ASB has joined Westpac and ANZ in confirming it will exit investments with exposure to manufacturers of cluster munitions, landmines and nuclear weapons.

The move follows a Herald investigation, Dirty Secrets of KiwiSaver, which revealed a number of KiwiSaver providers had signed up thousands of New Zealanders to funds with stakes in cluster bomb manufacturers, raising questions over whether these investments were breaking the law.

An ASB spokeswoman said the bank's funds did not directly hold shares in companies that manufactured munitions including cluster bombs and landmines.

"Following the first phase of our review and in response to feedback from customers, ASB funds will divest their holdings in global index-tracking funds that have exposure to those types of companies," she said.


"The process is underway and we expect the changes will be completed by 10 October. More broadly, we are continuing to look at whether there is another way we can provide investors with an alternative low cost, index tracking investment option that focuses on socially responsible investments."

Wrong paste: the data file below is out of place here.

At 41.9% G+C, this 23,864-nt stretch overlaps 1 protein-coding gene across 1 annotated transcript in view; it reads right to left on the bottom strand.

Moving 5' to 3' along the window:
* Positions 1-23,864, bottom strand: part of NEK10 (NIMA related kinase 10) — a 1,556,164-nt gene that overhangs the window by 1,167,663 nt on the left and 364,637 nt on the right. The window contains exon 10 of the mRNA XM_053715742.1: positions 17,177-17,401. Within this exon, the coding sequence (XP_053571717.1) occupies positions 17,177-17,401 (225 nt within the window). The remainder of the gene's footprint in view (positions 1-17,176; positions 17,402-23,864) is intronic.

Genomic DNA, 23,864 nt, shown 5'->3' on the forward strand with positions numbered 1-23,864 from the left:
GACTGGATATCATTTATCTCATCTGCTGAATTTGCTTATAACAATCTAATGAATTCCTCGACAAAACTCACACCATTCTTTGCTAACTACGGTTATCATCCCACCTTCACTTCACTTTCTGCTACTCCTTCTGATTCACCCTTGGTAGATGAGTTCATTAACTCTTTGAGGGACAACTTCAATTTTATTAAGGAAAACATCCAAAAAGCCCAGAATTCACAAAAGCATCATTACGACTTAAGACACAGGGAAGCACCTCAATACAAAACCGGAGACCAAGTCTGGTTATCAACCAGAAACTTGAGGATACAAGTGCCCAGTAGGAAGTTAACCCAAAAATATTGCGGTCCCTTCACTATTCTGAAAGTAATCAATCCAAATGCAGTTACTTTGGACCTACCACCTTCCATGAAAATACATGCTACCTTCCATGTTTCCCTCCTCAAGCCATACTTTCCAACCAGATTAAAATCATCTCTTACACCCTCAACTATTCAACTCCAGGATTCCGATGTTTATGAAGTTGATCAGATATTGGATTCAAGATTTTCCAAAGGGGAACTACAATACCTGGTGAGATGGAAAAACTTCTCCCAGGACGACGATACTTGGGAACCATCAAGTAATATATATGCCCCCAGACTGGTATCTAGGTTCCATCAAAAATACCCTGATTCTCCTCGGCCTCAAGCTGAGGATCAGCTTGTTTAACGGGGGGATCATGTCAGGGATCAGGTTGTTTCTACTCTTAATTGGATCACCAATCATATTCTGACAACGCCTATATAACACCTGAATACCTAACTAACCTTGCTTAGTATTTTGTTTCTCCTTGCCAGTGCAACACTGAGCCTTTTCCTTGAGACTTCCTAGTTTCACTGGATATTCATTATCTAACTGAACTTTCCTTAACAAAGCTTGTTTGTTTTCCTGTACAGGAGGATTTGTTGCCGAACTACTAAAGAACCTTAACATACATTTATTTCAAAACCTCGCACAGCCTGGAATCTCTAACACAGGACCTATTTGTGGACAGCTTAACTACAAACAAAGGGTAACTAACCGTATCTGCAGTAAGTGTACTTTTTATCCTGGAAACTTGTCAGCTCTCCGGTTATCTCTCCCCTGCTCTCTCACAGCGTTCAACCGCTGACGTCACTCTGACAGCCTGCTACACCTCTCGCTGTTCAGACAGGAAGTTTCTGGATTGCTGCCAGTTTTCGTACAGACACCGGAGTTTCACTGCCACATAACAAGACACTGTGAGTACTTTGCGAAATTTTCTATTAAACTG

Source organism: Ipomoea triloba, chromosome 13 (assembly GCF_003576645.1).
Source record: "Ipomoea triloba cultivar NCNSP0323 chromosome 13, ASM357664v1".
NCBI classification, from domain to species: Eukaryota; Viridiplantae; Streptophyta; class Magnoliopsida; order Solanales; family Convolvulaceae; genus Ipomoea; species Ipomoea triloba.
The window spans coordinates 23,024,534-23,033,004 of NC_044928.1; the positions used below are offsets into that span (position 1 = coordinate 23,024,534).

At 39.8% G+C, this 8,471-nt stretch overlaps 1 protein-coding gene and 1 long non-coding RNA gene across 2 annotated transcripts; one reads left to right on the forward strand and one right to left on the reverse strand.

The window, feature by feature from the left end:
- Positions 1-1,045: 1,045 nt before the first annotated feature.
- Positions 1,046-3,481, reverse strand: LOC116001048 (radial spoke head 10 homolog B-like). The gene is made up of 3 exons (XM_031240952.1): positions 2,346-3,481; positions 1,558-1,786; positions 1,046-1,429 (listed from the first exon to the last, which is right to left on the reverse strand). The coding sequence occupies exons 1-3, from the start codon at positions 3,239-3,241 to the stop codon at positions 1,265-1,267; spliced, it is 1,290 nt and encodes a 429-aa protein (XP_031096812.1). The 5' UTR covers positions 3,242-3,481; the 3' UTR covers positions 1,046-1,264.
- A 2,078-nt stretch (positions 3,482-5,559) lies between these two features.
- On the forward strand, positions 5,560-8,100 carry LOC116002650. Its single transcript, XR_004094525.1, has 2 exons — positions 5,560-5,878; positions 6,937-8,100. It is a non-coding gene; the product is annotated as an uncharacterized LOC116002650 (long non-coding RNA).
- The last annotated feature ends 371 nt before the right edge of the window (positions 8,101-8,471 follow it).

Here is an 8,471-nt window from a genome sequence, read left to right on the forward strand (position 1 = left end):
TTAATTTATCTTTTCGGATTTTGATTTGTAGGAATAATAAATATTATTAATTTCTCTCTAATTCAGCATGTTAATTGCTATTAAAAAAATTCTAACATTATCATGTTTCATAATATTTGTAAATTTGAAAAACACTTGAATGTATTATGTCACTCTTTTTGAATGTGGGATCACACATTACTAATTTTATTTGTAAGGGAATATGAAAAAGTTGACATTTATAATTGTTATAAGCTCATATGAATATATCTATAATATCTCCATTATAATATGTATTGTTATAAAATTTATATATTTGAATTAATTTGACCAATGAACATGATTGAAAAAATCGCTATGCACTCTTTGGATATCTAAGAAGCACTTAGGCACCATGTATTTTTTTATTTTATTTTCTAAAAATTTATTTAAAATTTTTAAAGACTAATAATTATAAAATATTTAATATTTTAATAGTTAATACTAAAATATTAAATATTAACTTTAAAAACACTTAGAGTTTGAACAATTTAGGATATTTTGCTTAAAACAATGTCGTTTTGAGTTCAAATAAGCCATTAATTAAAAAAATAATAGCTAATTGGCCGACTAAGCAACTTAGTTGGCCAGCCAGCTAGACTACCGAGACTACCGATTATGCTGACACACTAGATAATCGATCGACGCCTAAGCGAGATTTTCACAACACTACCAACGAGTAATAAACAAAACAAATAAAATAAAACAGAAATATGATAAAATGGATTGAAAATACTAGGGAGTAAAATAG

On Tuesday Westpac said it had begun a process, which was the result of customer feedback, that would involve it exiting munitions investments.

"The process is under way and will be completed as soon as is practicable," Westpac said in a statement.

"Any exposure by Westpac KiwiSaver to companies that are involved in the manufacture of cluster bombs, landmines or nuclear explosive devices is not direct."

On Wednesday, ANZ - the country's biggest KiwiSaver provider - told Radio NZ that none of its funds held direct investments in cluster bomb makers.

But ANZ's investment board had voted this week to exit any direct holdings in companies that made "controversial" weapons including anti-personnel mines and nuclear armaments.

ANZ would also dump direct investments in tobacco companies and was considering exiting passive funds that had exposure to weapons firms.

A BNZ spokeswoman said the bank's KiwiSaver funds did not have any investments in cluster munitions or landmine manufacturers.


"We understand we have a small indirect exposure to companies involved with nuclear devices," she said. "We are currently reviewing this and considering excluding these investments."